Milo offers that he can count to a thousand, but at this, King Azaz tells him to never mention numbers here. Then, King Azaz and the Humbug ask Milo what they should eat. Remembering that his mother says to eat lightly when you’re a guest, Milo suggests a “light meal.” Waiters instantly rush in with serving platters. They lift the covers to reveal beautiful shafts of light. The Humbug suggests Milo come up with a more filling meal. Milo suggests “a square meal of—” but before he can finish, waiters bring platters piled with edible squares. The Spelling Bee says the squares taste terrible.
Milo might not have been particularly engaged in his life before coming to the Lands Beyond, but he did operate on the assumption that things made sense, and that he didn’t have to speak literally. Here in Dictionopolis, though, Milo has no idea how things work because there is no “rhyme or reason” to make things work normally. Now, when he asks for “light” and “square” meals (meaning a small meal, and a meal that’s nutritionally balanced, respectively), the waiters serve him literal lights and squares. On another note, when Milo is scolded for even mentioning numbers, it shows how specialized Azaz is in his subject area of choice—he isn’t well-rounded, as he’s only knowledgeable in one realm.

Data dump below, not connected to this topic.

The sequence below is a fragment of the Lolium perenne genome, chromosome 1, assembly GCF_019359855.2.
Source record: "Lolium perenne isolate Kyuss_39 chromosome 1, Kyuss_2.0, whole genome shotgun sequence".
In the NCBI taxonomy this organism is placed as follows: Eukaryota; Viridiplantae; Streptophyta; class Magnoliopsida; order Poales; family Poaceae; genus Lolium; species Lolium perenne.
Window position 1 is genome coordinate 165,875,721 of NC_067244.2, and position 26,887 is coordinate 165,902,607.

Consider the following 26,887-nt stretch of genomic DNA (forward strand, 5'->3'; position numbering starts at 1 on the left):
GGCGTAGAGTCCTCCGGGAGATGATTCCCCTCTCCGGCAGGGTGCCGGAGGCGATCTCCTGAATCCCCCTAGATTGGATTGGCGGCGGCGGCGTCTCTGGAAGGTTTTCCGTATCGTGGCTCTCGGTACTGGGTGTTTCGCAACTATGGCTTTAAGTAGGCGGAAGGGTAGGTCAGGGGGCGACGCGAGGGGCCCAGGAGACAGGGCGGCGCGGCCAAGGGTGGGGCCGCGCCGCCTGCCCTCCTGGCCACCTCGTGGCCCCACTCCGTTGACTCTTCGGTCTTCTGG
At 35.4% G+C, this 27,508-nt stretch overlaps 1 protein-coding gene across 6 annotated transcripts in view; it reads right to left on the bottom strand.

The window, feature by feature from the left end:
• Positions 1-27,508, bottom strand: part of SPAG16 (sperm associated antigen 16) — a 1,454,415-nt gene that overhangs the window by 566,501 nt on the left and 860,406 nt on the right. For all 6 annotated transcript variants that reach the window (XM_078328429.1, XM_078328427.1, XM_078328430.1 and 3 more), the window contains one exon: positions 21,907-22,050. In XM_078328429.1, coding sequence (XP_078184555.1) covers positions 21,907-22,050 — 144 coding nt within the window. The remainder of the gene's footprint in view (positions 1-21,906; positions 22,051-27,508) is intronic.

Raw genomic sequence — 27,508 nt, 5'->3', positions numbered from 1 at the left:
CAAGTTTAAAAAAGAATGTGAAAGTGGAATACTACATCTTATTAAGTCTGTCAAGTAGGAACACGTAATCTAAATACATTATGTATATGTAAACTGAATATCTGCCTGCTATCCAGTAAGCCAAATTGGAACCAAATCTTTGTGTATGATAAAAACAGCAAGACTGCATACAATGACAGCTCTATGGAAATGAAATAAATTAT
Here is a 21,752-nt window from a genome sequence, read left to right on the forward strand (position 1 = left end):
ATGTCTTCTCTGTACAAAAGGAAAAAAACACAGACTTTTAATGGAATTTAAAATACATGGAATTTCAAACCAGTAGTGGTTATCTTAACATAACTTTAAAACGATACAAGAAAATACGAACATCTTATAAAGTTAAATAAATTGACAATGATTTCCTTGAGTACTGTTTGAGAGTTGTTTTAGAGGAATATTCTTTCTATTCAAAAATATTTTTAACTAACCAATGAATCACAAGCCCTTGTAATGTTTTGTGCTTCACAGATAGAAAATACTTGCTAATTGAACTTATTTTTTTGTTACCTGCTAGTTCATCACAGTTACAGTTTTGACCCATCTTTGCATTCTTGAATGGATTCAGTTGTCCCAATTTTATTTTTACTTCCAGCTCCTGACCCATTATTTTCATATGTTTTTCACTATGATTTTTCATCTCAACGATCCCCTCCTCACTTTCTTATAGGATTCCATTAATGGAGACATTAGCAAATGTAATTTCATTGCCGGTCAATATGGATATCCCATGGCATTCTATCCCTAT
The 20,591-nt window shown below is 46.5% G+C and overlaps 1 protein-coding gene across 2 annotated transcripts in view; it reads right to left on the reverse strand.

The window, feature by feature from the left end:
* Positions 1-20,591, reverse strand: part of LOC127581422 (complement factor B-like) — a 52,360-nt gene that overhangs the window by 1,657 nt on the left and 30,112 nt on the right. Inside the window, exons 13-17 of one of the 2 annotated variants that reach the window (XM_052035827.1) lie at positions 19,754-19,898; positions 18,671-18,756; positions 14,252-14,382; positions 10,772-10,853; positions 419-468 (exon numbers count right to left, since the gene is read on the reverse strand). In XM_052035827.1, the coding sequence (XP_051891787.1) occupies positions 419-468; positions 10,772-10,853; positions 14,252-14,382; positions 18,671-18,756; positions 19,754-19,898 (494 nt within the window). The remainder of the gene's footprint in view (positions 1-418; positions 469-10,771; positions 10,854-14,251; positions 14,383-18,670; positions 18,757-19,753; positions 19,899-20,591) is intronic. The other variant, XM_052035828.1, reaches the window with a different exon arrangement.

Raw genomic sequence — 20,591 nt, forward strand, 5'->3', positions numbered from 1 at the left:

Nobody likes the squares, so King Azaz says it’s time for speeches. He tells Milo to go first. Timidly, Milo starts a speech, but the king cuts him off. The Humbug goes next. His speech is simply, “roast turkey, mashed potatoes, vanilla ice cream.” Other speakers list food—and when the king claps once everyone has spoken, the waiters bring trays of the food listed in the speeches. The king tells Milo to dig in, but Milo says he had no idea he’d have to eat his words. The king suggests he should’ve made “a tastier speech.”
Milo is, again, operating under totally different expectations for how a banquet like this is supposed to go. Speeches aren’t normally a person’s dinner order, and Milo had no way of knowing that, since nobody told him. So, Milo is certainly at a disadvantage here, but it’s also important to note that nobody thought to let Milo in on some of the local customs. Milo is learning a lot, but mostly just that everything he says is going to be taken literally here.